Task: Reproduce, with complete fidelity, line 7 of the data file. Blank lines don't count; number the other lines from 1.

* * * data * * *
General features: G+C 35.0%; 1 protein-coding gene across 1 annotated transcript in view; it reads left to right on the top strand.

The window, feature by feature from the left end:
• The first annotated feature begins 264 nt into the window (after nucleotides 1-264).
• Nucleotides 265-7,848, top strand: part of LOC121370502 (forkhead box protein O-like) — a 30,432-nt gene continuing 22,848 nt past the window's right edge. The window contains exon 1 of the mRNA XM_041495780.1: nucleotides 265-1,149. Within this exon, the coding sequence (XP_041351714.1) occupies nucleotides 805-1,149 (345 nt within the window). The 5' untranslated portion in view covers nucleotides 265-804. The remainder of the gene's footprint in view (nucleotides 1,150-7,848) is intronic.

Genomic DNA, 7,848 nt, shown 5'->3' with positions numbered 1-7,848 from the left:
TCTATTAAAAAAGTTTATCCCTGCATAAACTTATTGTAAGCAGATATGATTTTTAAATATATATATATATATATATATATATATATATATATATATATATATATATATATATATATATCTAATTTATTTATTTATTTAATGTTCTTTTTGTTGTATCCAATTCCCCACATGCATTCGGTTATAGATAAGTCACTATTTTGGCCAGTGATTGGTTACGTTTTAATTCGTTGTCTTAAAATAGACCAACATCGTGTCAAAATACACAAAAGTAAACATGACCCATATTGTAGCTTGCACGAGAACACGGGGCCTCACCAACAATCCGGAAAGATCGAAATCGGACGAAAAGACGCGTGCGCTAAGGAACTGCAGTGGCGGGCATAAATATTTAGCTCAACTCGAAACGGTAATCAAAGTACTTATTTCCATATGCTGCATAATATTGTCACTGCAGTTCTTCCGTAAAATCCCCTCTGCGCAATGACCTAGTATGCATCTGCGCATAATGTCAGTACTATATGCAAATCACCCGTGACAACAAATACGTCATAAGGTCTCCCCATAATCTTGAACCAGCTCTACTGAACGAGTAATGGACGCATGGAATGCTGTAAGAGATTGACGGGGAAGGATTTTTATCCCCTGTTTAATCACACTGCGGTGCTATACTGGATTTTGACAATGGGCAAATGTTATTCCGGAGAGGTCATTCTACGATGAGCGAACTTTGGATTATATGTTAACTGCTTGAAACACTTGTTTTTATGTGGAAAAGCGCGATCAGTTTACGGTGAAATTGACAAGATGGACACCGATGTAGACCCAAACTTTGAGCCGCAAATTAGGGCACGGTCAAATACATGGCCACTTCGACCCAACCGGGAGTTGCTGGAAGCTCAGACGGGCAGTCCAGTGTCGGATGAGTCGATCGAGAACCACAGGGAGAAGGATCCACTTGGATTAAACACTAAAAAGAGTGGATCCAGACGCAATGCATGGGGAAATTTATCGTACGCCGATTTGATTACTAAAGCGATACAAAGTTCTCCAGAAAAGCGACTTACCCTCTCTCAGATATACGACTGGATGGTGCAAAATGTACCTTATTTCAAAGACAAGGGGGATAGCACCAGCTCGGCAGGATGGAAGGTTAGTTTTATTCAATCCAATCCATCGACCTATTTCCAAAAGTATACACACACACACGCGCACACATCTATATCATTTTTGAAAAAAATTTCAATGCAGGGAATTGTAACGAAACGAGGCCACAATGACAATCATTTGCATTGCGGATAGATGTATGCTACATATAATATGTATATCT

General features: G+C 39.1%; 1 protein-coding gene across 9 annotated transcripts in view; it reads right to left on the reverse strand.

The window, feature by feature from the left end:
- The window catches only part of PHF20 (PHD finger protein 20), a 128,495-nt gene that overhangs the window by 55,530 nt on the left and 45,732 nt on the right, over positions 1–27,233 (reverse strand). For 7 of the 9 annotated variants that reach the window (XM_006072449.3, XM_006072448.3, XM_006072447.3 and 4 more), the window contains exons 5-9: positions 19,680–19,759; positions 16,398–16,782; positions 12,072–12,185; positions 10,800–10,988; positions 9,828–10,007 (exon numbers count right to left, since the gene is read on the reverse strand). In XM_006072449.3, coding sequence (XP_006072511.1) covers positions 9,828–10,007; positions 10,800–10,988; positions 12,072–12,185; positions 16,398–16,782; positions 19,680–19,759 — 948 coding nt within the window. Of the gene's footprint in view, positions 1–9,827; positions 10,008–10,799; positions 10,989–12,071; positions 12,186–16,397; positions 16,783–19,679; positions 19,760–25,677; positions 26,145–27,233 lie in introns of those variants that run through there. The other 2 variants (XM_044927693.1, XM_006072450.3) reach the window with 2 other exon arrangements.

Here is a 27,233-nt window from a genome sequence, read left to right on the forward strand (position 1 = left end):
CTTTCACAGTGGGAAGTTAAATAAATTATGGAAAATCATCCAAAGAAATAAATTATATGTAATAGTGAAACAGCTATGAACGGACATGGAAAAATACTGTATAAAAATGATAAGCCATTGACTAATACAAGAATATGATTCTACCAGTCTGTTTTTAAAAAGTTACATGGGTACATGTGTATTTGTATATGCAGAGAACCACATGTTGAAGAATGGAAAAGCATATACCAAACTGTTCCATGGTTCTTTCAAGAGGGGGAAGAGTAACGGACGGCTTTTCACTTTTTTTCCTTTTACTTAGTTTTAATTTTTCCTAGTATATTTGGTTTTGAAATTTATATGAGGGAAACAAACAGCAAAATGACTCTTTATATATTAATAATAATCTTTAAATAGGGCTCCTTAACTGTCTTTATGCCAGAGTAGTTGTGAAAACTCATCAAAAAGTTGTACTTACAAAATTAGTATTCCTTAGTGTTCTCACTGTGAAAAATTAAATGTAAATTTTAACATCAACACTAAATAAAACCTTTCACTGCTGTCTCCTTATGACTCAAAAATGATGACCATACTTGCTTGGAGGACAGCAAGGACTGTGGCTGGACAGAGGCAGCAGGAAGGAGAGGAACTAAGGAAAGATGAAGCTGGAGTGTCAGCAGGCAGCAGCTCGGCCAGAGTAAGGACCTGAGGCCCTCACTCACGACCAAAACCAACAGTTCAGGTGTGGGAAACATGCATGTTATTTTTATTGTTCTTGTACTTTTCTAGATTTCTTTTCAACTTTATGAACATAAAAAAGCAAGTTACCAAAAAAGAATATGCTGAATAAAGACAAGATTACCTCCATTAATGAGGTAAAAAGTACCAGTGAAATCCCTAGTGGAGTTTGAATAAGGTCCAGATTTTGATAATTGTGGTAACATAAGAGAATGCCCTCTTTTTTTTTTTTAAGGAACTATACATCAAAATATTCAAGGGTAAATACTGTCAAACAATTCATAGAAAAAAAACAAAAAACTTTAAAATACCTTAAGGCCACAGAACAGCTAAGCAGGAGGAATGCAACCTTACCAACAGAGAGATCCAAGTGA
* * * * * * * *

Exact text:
General features: G+C 39.1%; 1 protein-coding gene across 9 annotated transcripts in view; it reads right to left on the reverse strand.